For the first six months of the pandemic, I found myself drawn to the forest to reflect and restore. But as the hot, dry days stretched on here in the western United States, concerns about the upcoming wildfire season grew – heightened for me by my service as the chair of the mitigation committee for the Oregon Governor’s Wildfire Council last year.
In Zoom meetings, I would share the details of a challenging year for our organization, but also the heightened importance of our work. In a pandemic, forests are both an essential resource for economic and mental health, but also a potential risk if left ignored. In this business, one can feel like a Cassandra, speaking to the urgency of addressing potential future ills. But it never feels good when those ills come to pass. We do this work not because we are motivated by fear, but because we have hope and belief that these problems are solvable.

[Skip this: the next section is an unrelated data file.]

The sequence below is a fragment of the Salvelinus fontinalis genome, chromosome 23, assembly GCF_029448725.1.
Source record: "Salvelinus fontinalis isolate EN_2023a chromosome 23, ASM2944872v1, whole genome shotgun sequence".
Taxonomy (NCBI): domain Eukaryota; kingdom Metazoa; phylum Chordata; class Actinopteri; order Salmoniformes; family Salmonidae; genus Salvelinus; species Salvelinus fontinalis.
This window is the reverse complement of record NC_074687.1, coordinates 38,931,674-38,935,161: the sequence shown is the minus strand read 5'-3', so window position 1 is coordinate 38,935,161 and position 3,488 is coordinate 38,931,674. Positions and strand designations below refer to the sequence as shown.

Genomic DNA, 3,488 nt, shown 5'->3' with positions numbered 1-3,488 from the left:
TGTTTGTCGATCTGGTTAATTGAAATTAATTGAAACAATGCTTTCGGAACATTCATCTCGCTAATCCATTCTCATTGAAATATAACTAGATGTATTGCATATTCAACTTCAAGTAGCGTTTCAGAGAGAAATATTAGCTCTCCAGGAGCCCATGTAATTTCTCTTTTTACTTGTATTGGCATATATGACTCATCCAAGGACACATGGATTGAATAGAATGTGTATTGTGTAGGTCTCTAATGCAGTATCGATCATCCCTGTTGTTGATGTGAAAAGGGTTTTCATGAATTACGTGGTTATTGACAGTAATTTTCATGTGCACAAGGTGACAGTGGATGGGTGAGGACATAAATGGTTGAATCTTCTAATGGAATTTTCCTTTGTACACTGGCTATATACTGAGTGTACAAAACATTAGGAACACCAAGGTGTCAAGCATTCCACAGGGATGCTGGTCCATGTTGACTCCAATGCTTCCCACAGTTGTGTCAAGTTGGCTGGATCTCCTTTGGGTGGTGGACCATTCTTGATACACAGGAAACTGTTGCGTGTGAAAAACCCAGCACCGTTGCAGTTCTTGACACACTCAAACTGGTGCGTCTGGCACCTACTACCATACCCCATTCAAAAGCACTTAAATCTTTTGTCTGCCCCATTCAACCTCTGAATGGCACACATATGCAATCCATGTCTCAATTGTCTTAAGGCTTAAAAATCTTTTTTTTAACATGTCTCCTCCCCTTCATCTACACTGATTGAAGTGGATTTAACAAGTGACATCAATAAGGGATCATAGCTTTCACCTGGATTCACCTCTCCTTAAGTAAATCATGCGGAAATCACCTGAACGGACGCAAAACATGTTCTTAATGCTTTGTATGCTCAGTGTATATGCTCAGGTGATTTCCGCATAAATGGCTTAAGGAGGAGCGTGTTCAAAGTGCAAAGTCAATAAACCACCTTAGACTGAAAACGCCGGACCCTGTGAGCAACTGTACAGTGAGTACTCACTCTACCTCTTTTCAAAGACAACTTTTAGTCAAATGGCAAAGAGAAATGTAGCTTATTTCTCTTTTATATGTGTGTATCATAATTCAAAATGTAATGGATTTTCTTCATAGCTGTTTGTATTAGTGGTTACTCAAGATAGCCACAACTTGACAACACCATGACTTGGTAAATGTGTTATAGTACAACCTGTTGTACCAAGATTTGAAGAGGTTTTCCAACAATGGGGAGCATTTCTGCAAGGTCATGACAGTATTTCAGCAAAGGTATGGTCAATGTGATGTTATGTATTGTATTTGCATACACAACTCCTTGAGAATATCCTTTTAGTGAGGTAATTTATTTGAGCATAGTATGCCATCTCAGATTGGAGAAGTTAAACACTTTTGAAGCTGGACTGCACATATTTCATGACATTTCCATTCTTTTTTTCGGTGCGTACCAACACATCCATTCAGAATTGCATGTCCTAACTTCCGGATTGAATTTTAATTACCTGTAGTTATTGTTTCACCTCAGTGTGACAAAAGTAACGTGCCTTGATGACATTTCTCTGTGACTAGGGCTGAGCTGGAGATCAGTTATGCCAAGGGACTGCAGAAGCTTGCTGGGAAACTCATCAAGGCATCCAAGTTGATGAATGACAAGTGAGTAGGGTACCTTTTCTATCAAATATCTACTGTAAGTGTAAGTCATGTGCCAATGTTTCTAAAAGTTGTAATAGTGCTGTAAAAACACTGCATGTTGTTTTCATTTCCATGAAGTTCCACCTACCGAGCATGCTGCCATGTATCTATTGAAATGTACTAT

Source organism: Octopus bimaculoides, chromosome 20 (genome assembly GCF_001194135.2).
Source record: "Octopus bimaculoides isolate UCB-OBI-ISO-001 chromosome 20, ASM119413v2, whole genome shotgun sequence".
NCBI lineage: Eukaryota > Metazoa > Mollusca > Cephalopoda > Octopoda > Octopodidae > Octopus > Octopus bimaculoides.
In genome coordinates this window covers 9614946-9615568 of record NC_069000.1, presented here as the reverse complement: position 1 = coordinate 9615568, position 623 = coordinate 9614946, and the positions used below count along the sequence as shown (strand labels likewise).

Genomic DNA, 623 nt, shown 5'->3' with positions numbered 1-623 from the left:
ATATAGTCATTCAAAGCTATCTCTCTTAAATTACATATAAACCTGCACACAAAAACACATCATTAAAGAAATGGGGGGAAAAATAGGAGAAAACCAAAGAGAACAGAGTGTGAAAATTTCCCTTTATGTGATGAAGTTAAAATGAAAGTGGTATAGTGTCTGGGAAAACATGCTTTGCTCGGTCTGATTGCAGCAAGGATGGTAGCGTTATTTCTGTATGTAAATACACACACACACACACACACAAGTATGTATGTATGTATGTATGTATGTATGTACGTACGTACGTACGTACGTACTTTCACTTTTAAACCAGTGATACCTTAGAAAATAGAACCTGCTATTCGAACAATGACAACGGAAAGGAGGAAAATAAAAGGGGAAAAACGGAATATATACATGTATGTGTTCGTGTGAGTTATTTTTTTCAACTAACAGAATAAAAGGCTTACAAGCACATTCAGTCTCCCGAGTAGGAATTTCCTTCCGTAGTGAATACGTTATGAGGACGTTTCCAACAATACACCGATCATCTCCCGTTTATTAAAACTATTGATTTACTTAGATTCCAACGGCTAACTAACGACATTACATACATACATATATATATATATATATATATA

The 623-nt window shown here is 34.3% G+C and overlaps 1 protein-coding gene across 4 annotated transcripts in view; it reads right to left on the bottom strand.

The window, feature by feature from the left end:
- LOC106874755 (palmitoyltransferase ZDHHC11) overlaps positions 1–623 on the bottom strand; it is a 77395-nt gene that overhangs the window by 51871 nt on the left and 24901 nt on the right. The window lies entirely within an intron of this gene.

For World Forestry Center, 2020 has been filled with new challenges and opportunities. Our traditional funding model has been disrupted. Events and museum attendance, responsible for 60 percent of our annual revenue, evaporated overnight. Travel restrictions mean our international fellows program had to be cancelled for the year.
We do this work not because we are motivated by fear, but because we have hope and belief that these problems are solvable.
We moved swiftly, however. Since March we have adapted our Who Will Own the Forest conference to a new virtual format and attracted nearly double the typical attendees. We have reinstated our Leadership Hall committee and selected a diverse group of honorees. We have broadened our community of followers and supporters. Our Board of Directors continues to support the strategic pivot of the organization which began when I was hired two years ago. And our staff are doing more with less.
Thank you, sincerely, to everyone who has collaborated and engaged with us during this time. Your continued support of our work has kept us going. The impacts of COVID-19 will likely continue for a long time to come. Our Discovery Museum is closed and will remain so. Our ability to host large, in-person events will likely remain limited well into 2021.
However, despite the challenges, the successes give us hope. Our roots have spread and deepened. We are growing into something stronger. Our work shaping society and building public will for sustainable forestry means we must adapt and evolve.
We hope you will join us as we do.